Tiffany (NJ) LLC, et al. v. QI Andrew, et al., 10 Civ. 9471 (S.D.N.Y. July 2011)(Mag. J. Peck), addresses international discovery issues and can serve as a refresher of several of the areas that arise frequently in international litigation. Plaintiffs moved for an order compelling document production from three Chinese banks (the Bank of China, the Industrial and Commercial Bank of China, and China Merchants Bank). In denying the motion subject to future renewal, the Magistrate Judge ruled as follows:
First, because the branches of the banks are “branches of the same corporate entities as their counterparts in China”, the Court found that it had personal jurisdiction over the banks, including the non-U.S. branches/offices.
Second, the Court applied the same standard to a Rule 45 subpoena as it would to a Rule 30 document request.
Third, the banks objected to producing documents at any branch or office outside the U.S. The Court rejected the argument; the governing standard of possession, custody, or control could be satisfied even though the documents reposed outside the U.S. The issue was whether there existed a “practical ability to obtain the documents”. The Court rejected application of the “separate entity” line of cases given the facts before it, and there was no discussion in the decision of the fact that, under New York law, the “separate entity” rule dictates that each branch of a bank be treated as a separate entity for attachment purposes. See our blog posting of discussing the separate entity doctrine and Allied Maritime, Inc. v. Descatrade, S.A., 620 F.3d 70 (2d Cir. 2010).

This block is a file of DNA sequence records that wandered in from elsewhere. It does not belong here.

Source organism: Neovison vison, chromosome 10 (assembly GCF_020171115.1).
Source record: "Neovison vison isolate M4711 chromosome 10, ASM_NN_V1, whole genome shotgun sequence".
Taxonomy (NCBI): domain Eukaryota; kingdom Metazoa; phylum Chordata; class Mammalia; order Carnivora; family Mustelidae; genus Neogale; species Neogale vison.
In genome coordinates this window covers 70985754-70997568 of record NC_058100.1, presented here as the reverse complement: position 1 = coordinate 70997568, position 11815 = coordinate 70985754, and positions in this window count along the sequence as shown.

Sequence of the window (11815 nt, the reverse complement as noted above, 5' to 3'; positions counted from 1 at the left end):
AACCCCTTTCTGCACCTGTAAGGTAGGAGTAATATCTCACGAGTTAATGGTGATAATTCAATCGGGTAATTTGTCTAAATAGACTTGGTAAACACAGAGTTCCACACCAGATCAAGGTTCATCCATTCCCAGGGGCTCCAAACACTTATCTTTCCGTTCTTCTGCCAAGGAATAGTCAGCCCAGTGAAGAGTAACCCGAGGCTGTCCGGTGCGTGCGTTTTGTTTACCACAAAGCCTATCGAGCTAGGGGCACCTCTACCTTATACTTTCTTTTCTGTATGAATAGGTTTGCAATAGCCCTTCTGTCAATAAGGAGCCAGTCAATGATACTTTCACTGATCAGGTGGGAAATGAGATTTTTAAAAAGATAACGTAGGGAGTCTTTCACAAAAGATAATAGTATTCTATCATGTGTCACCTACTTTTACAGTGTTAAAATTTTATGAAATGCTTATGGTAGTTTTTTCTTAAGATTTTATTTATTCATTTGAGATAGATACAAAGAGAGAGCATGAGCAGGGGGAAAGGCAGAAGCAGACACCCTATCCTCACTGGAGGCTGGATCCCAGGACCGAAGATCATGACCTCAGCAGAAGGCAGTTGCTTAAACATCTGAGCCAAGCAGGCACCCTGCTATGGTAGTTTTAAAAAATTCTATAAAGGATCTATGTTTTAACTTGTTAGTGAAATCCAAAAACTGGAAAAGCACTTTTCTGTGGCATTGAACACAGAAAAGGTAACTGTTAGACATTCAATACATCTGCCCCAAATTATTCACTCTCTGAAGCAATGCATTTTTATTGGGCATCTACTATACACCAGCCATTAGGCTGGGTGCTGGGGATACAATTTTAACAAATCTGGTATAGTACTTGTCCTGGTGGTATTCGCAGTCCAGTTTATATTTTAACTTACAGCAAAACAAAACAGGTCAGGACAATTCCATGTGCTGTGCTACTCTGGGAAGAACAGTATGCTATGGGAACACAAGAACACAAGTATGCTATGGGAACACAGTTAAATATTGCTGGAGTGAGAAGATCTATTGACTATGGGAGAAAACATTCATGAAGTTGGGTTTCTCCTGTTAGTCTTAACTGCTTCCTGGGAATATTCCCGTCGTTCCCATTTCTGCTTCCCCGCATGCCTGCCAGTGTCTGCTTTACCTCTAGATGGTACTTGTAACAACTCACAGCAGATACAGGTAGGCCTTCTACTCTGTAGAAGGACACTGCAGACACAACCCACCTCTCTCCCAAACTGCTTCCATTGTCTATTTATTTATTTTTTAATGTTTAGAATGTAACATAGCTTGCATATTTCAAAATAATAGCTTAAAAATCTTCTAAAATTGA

Fourth, the banks demonstrated that the production was prohibited (or at least suspect) under Chinese law. On that basis they argued that comity dictated denial of the requested discovery, at least until more deferential routes of obtaining the information were tried. Here the Court agreed. Specifically, the Court applied the five-part test of the Restatement (Third) of Foreign Relations Law § 442(1)(c) that it consider:
(1) the importance of the documents or information requested to the litigation; (2) the degree of specificity of the request; (3) whether the information originated in the United States; (4) the availability of alternative means of retrieving the information; and (5) the extent to which non-compliance with the request would undermine important interests of the United States, or compliance with the request would undermine the important interests of the state where the information is located.
Of particular note is the fact that the Court finds that pursuing the Hague Covention in China would not be futile, concluding that prior cases determining that such an avenue was futile were based on factual circumstances and on State Department views that might no longer obtain. The Court cited Societe Nationale Industrielle Aerospatiale v. United States District Court for the Southern District of Iowa, 482 U.S. 522 (1987), but did not discuss whether that case permitted it to ignore the Hague Convention entirely in performing the comity analysis, as we discuss in our e-book, International Practice: Topics and Trends.